Area Sport Fishing Reports
North Gulf Coast \ Resurrection Bay
August 14, 2019
Week of August 14 - August 20
- King salmon are still getting picked up while trolling for cohos. Make sure to brush up on your species id!
- Don’t forget, the king salmon limit in Resurrection Bay is currently two per day, any size. There is no annual or seasonal king salmon limit in effect, and there is no king salmon harvest reporting requirement, but a king salmon stamp is required.
- The Seward Silver Salmon Derby began on August 10 and continues through Sunday, August 18. Don’t forget to get your derby ticket! The biggest fish is currently just shy of 16lbs and caught at the head of Resurrection Bay!
- Coho salmon fishing has been fair to good. Recent reports are of fish being picked up closer to town but not in large numbers. Many anglers are still traveling out past Caines Head to get into more fish. If you are out fishing by boat, try trolling with a small to medium sized herring and an oversized flasher until you find some fish then give mooching a try down around 60-100'.
- Don’t forget, the coho salmon bag limit outside of Resurrection Bay is 3 per day and 3 in possession and inside Resurrection Bay is 6 per day and 6 in possession. Anglers that have caught 6 cohos inside Resurrection Bay may not leave the bay.
- No solid reports of cohos being caught from shore but a few kings are still getting picked up.
- Lingcod fishing opened on July 1 in the North Gulf Coast; however, lingcod fishing is always closed in Resurrection Bay.
- These are aggressive fish but make sure you don’t use a gaff to puncture any fish you think you might release.
- Remember bag limits for lingcod are only one per day and in possession. The minimum size to retain a lingcod is 35 inches with the head attached (or 28 inches with the head removed).
- Anglers are likely to get into rockfish while targeting lingcod. If you haven’t utilized deepwater release methods to release rockfish you are not going to retain, this is a great time to become familiar with it! You can make your own release device with an old jig by filing off the barb and tying your line to the bend in the hook. For more info, check out our Rockfish Conservation webpage.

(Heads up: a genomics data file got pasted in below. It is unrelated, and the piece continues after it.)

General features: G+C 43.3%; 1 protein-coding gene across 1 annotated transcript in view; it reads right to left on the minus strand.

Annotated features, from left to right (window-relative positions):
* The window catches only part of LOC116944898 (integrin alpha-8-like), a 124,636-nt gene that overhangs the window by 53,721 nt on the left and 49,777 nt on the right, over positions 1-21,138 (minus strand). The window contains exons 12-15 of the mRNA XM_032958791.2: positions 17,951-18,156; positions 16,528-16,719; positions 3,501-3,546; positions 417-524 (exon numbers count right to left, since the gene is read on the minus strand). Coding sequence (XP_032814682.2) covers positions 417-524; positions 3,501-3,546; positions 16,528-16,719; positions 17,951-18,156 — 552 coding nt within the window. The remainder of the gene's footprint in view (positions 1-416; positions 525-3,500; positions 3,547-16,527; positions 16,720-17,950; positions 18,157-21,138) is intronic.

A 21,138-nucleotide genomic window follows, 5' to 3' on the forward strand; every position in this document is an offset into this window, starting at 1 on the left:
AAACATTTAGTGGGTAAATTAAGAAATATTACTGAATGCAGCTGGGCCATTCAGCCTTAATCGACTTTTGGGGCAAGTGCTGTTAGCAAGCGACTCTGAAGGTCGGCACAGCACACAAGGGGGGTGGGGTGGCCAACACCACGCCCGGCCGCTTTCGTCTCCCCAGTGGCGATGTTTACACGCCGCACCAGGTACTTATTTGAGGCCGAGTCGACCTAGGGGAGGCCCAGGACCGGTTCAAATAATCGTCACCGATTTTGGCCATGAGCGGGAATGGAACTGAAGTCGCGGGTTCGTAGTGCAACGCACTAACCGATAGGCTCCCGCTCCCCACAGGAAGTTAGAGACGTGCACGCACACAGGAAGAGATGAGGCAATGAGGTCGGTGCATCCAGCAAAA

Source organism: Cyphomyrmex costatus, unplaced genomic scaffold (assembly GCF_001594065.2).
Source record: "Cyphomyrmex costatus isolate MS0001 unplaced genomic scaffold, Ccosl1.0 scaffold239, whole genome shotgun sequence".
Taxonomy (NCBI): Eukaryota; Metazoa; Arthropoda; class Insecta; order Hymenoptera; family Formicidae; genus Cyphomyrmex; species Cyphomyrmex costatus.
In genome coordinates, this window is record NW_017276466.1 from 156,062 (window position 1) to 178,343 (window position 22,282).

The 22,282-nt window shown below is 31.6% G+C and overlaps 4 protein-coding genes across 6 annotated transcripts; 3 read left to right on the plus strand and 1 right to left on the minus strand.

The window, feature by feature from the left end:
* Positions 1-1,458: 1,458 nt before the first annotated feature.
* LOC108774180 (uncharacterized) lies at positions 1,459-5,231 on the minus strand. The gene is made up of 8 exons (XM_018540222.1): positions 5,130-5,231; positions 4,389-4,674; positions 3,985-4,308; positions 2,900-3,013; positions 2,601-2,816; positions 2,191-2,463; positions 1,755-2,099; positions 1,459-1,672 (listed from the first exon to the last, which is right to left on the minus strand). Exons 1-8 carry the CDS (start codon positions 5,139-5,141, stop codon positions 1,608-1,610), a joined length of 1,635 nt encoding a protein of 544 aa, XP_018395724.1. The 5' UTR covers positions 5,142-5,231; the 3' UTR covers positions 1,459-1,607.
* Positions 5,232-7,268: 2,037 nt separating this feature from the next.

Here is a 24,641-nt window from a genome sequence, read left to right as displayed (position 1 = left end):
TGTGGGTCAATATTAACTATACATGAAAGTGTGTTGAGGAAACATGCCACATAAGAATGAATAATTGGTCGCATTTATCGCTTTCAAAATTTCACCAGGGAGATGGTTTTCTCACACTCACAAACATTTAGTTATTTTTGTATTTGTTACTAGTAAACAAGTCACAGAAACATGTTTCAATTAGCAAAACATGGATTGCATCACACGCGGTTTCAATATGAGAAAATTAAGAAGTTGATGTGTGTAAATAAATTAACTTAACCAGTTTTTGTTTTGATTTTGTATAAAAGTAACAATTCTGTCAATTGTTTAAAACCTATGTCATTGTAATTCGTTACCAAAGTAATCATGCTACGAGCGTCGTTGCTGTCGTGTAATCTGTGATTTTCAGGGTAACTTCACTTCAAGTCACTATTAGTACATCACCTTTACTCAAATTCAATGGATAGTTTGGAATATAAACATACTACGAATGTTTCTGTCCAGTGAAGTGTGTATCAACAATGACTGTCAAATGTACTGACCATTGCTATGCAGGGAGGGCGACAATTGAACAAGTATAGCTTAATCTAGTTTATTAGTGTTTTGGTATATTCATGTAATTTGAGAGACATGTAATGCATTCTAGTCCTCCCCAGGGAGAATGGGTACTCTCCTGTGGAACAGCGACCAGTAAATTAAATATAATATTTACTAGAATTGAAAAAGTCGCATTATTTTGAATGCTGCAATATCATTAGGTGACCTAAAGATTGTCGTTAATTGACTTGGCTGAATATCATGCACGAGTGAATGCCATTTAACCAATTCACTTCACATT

- Having trouble identifying the species of rockfish you caught? Check out our rockfish ID sheet for the more commonly captured rockfish. You can also check out NOAA’s in-depth rockfish identification page.
- Halibut fishing continues to be good. Silvers are still getting picked up by anglers targeting halibut. That’s a sign you should probably be fishing deep for your silver salmon.
- Halibut are federally managed by NOAA. Please check Federal Regulations under NOAA’s Fisheries Sport Halibut Fishing in Alaska webpage.
- Rockfish limits year-round are 4 fish per day, 8 in possession of which only 1 per day and 2 in possession can be a nonpelagic rockfish.
- Effective January 2020, the use of a deepwater release mechanism will be required to be onboard all vessels sportfishing statewide and they must be used to release rockfish at depth of capture or 100 feet, whichever is shallower.
- Never heard of deepwater release?? Check out our webpage for more info!
Other Saltwater Fishing
- Hooligan dipnetting is closed.
Rainbow Trout/Dolly Varden
- Try creek mouths for Dolly Varden this time of the year. Especially creeks where pinks and chum salmon will be spawning. Casting small spinners and spoons off the beach can provide some good action.
- If you are fly fishing, smolt or egg patterns are good to use in Seward area streams this time of the year.
- A portion of the Resurrection River freshwaters are open to sockeye and coho salmon fishing. Right now, we are between runs. Coho fishing should pick up in the coming weeks for this freshwater area. Watch for the sign designating freshwater.
- First Lake in Seward is a quiet spot in town if you are looking for some rainbow trout fishing. Fishing is better in the early morning or evening when it is cooler. By mid-day fish are seen but very tight lipped. Flies on the surface were still getting bites.
- Troop Lake is a nice hike and fly-fishing option off the beaten path. Anglers have been reporting success in this lake with both flies and spinners.
Please review the Emergency Orders and News Releases in their entirety before heading out on your next fishing trip.
- There are currently no Emergency Orders for the North Gulf Coast Management Area.
For additional information, please contact the ADF&G Anchorage Sport Fish Info Desk at (907) 267-2218.